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Tuesday, for the first time in this campaign, the subject of education bubbled to the surface and took center stage. At NBC News’ Education Nation, an annual summit to discuss the current state of education in the U.S. and the ways it can be improved, Barack Obama and Mitt Romney laid out their visions of how to keep America competitive in that arena.

Mitt Romney displayed a toned-down, less-aggressive position on the topic of unions. He did not call for their dissolution, but argued that their members should be held accountable. “The teachers’ union has every right to represent their members in the way they think is best,” Romney said. “But we have every right to say, ‘no, this is what we want to do,’ which is in the best interest of our children.”

Romney was also critical of the role of teachers’ unions in politics. He denounced the unions’ financial contributions to political campaigns, which he argued took the focus away from the students.

“We simply can’t have a setting where the teachers’ unions are able to contribute tens of millions of dollars to the campaigns of politicians and then those politicians, when elected, stand across from them at the bargaining table, supposedly to represent the interest of the kids. I think it’s a mistake,” Romney said at the forum. “I think we’ve got to get the money out of the teachers’ unions going into campaigns. It’s the wrong way for us to go.”

According to Romney, it is Democrats who primarily benefit:

But people are able to give — in the case of the Democratic Party, I don’t mean to be terribly partisan, but I kind of am — in the case of the Democratic Party, the largest contributors to the Democratic Party are the teachers’ unions, the federal teachers’ union.

In the course of his appearance, Romney reversed himself on his previous position on the importance of class size. He cited a report from the McKinsey Institute negating the impact of teacher-to-student ratios. “They said, first of all, within a normal band of population, that the classroom size didn’t seem to be driving the quality of education,” Romney said. “That — obviously at some extreme that would figure into it, be a major impact, but within the normal range that exists in schools, it wasn’t classroom size that was driving it.”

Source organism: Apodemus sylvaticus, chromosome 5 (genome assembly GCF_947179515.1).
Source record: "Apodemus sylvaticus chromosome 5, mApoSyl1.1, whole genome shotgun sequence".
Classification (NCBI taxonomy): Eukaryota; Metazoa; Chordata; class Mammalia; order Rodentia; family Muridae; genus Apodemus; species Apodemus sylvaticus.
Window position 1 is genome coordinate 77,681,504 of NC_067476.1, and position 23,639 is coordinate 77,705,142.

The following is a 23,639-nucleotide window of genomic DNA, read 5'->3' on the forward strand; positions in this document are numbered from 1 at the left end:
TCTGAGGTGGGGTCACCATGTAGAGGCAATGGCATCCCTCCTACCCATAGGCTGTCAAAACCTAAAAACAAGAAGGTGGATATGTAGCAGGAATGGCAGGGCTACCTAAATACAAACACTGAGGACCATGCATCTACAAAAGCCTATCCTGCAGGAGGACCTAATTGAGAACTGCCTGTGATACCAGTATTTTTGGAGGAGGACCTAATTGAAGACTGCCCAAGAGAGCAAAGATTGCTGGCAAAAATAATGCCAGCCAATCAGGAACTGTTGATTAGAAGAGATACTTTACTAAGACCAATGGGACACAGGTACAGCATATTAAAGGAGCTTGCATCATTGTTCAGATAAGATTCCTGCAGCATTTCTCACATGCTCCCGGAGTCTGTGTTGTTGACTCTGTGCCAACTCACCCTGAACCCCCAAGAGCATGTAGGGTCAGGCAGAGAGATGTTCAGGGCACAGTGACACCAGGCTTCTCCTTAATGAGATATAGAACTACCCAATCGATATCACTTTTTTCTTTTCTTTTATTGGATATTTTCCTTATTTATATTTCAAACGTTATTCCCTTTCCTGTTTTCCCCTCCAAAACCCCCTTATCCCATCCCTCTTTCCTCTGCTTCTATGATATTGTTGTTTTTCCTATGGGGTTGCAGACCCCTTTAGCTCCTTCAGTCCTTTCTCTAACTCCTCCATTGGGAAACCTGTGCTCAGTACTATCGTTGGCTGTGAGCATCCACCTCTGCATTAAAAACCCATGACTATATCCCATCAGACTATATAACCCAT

Organizations like Class Size Matters stress the benefits of class size reductions, with a special focus on New York but also the broader nation as a whole. Citing studies and statistics, the nonprofit organization chronicles the detriments of increasing class sizes, but also the improvements in smaller ones.

He suggested a reward system for the highest-performing teachers, where salaries would be merit-based according to test scores. Romney advocates a system in which students receive vouchers, and said that “fundamentally, choice is one of the ingredients of improving our schools.”

In a taped interview, President Obama criticized the shallowness of Romney’s claims. “They talk a good game about reform, but when you actually look at their budgets, they are talking about slashing our investment in education by 20 percent, 25 percent,’’ Obama said.

Meanwhile, Obama continued along with the idea of rewarding better performance:

What we’ve said to school districts is, ‘You’ve gotta emphasize high accountability, high standards. Make sure that teachers know that we’re going to be paying attention to the actual outcomes for kids. But we’re also going to give more resources to schools who are doing the right thing: Training teachers, providing them the professional development and support that they need.’

The president also responded to education reform and the recent strike in Chicago:

I just really get frustrated when I hear teacher-bashing as evidence of reform. My sister is a former teacher. She now works at the university, working with teachers. And I can tell you that they work so hard. They’re putting money out of their own pockets in the classroom every single day. They’re not doing it for the pay.

The first solution, he said, should be to attempt to train teachers who are lagging behind. Otherwise, if they cannot improve, those teachers should be fired.

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On a lighter note, Obama confessed to being a less-than-stellar student when he was young. “I would say I was a mediocre student until I got to college,” he admitted. “I goofed off way too much. Malia and Sasha are so far ahead of me, basically in all respects. They’re just better people than I was at their age.”

 

 

Photo by chaddavis.photography/ CC BY-SA 2.0

This article was produced by Voting Booth, a project of the Independent Media Institute.

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